By Yeganeh Torbati and Mica Rosenberg
WASHINGTON/NEW YORK (Reuters) - Two high-ranking Democrats in the U.S. Senate asked the Trump administration on Wednesday to provide information on any plans to cut refugee admissions to historically low levels, saying Congress had not yet been consulted as required by law.
"To date, we have not received a proposed refugee admissions plan for fiscal year 2018 or received any cooperation from your agencies in scheduling the refugee consultation," Senator Richard Durbin and Senator Dianne Feinstein wrote in a letter seen by Reuters.
The letter was sent on Wednesday to Secretary of State Rex Tillerson, Acting Secretary of Homeland Security Elaine Duke, and Secretary of Health and Human Services Tom Price.
"We request that the proposed refugee admissions report be transmitted to Congress promptly and that we immediately begin the process of scheduling the consultation," the letter said.
By law, the president is required to consult with members of Congress about the number of refugee admissions before the start of each fiscal year, which is Oct. 1.
A White House spokeswoman declined to discuss specific numbers but said the administration's approach to refugee resettlement would be guided by the "safety and security of the American People, the protection of U.S. taxpayers, and the application of U.S. resources in a manner that stretches our dollars to help the most people."
The Department of Homeland Security declined to comment. The State Department and Department of Health and Human Services did not immediately respond to requests for comment.
Since the U.S. Refugee Act was signed in 1980, the ceiling has never been set below 67,000 and in recent years has hovered around 70,000 to 80,000. The number of refugees actually admitted to the country can fall below the cap, and dropped to its lowest level in the fiscal year after the Sept. 11, 2001 terror attacks with only around 27,000 admitted.
(For a graphic on refugee admissions click on: http://tmsnrt.rs/2f5Y7Ds)
For fiscal 2017, which ends Sept. 30, former President Barack Obama established a cap of 110,000 refugees for permanent resettlement in the United States. After taking office, President Donald Trump issued an executive order lowering the maximum number to 50,000 for fiscal 2017, saying that more would be "detrimental to the interests of the United States."
"There have been a lot of signals that Trump has set his sights on a presidential determination of 50,000" for 2018, said Anna Greene, a senior director at the International Rescue Committee. "But we have been concerned that the more ideological wing of the White House is trying to drive that number to much, much lower."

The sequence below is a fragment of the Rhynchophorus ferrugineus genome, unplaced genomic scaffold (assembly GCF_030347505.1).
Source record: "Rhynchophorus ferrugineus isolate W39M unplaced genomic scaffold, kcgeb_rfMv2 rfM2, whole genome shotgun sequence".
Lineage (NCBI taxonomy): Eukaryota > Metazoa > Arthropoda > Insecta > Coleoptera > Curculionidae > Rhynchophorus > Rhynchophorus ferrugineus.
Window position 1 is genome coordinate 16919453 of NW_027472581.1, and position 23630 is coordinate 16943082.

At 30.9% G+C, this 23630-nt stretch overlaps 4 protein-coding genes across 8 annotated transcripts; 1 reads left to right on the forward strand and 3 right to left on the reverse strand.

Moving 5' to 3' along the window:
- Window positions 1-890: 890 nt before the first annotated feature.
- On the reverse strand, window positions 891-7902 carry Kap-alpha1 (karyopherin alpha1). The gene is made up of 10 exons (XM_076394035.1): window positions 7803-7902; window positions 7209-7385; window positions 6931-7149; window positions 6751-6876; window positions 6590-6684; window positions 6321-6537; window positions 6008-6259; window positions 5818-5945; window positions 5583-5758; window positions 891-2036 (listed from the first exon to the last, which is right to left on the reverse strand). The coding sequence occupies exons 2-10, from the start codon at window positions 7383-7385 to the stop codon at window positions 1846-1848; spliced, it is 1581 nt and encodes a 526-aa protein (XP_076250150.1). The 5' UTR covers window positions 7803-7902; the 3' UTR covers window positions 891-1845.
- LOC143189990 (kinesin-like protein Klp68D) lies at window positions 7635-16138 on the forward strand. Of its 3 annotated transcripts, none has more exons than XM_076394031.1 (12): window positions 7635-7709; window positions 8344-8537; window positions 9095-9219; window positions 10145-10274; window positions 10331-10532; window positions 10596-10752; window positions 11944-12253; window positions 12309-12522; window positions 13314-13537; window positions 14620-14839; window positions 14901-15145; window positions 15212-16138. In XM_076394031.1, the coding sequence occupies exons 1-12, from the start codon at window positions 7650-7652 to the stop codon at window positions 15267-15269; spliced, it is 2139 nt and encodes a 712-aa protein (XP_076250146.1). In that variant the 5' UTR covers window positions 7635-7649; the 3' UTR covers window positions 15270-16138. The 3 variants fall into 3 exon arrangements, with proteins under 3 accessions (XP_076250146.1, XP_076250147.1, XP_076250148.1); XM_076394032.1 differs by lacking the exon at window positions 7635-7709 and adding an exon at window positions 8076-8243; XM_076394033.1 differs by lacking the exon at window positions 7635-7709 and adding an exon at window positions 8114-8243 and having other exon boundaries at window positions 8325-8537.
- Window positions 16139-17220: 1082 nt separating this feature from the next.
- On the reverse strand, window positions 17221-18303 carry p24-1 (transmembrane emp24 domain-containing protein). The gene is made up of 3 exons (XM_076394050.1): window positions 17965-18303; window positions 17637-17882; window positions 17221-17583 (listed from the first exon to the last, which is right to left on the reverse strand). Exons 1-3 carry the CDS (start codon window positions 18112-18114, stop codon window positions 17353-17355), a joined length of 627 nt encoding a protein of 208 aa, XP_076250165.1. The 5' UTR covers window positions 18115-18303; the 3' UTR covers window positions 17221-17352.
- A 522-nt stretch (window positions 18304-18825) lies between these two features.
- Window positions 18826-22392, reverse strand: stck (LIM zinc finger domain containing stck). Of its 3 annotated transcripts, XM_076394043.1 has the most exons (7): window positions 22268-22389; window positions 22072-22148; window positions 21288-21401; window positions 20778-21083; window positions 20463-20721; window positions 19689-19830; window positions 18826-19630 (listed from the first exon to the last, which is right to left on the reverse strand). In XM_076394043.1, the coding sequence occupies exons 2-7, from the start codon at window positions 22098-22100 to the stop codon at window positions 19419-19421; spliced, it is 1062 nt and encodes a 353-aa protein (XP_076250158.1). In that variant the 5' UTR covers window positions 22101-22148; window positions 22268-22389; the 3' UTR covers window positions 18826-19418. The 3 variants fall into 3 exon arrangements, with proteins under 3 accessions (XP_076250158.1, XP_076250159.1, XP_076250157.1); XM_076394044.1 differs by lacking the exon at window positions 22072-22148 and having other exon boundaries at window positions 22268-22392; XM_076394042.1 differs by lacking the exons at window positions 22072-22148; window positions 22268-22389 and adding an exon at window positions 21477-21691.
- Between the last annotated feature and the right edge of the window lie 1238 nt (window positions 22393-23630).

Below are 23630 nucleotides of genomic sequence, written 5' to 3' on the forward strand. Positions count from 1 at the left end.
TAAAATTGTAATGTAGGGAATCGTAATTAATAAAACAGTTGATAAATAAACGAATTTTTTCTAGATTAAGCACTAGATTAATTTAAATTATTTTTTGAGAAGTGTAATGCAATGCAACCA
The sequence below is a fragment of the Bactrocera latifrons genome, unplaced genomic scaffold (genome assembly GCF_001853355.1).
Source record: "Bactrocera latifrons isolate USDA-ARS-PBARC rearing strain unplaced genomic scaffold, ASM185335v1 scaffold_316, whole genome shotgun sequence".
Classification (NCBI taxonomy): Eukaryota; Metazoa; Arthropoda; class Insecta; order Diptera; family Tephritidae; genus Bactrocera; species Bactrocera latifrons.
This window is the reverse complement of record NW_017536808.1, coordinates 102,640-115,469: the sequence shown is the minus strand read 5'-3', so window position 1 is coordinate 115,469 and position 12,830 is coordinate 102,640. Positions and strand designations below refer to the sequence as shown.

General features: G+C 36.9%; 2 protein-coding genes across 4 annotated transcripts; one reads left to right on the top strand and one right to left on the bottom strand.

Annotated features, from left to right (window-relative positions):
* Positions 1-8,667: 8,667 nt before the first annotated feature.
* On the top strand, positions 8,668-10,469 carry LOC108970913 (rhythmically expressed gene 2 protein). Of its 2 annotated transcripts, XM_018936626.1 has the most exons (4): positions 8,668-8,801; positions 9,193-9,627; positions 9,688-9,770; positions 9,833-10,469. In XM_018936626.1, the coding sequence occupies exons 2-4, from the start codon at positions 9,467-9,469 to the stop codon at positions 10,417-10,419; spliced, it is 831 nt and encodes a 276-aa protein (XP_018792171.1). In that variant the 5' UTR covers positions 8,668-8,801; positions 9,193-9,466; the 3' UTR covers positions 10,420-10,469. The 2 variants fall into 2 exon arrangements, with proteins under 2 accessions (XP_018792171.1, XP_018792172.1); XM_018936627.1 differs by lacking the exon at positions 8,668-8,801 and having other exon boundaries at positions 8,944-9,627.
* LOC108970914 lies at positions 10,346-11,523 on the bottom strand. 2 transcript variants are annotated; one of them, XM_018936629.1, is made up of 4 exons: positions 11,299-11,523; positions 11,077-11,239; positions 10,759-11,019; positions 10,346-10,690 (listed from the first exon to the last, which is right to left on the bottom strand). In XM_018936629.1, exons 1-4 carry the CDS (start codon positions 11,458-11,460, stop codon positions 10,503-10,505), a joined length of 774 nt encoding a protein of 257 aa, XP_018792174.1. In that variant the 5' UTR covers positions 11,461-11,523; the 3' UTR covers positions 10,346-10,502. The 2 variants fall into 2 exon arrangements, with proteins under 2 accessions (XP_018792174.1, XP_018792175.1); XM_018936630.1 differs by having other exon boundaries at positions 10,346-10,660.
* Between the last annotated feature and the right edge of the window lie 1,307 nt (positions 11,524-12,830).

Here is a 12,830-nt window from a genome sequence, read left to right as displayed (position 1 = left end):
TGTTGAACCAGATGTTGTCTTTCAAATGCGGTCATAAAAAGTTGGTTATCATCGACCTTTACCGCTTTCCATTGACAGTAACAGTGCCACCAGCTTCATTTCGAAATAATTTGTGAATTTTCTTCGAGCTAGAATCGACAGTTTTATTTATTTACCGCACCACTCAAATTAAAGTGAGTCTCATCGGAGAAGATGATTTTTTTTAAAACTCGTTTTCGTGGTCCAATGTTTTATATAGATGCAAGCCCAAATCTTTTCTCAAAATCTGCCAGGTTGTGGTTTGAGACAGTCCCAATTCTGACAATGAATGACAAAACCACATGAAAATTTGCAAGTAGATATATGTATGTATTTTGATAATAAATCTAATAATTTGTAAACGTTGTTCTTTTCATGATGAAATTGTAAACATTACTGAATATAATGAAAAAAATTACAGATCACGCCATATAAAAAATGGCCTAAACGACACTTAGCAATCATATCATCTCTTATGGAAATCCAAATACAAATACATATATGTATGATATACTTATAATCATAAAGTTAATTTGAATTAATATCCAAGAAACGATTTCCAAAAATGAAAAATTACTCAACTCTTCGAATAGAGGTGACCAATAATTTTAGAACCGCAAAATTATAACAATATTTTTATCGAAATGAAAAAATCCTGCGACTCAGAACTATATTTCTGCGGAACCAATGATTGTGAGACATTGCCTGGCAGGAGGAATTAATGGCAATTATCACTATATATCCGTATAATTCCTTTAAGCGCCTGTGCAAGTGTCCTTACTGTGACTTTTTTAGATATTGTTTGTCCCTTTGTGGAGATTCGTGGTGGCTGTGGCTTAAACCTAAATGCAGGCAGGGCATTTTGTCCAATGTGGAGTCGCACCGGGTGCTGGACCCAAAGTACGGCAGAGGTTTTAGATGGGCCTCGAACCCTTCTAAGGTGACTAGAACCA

The proposed RAISE Act, which the White House has endorsed, calls for lower immigration overall and a statutory limit on the number of refugees offered permanent residency to no more than 50,000.
Reports that the 2018 cap might be set below 50,000 raised alarm bells for Democrats in the House of Representatives and the Senate.
"By any measure, Donald Trump's reported consideration of a refugee ceiling of 50,000 or lower is extreme. But it is particularly reprehensible given the current global refugee and humanitarian crisis," said Democratic U.S. Representatives John Conyers, Jr. and Zoe Lofgren in a statement on Wednesday.
If the United States slashes refugee admissions, other countries could decide to do so as well, said Robert Carey, the former director of the Office of Refugee Resettlement under the Department of Health and Human Services in the Obama administration.
"Lives will be lost, people will die. The people who are being resettled, they are the most vulnerable people," said Carey who left government in January and is working as a consultant.
"There is a running misperception that these are not thoroughly vetted individuals," he said. "These are the most thoroughly vetted individuals who will enter the U.S. under any status."
Groups that support lower levels of immigration overall say that the refugee resettlement program should be reevaluated.
"There are security concerns for refugees from some places and we also need to consider the cost of resettlement to communities where refugees are being resettled," said Jessica Vaughan, of the Center for Immigration Studies, which aims to limit immigration.
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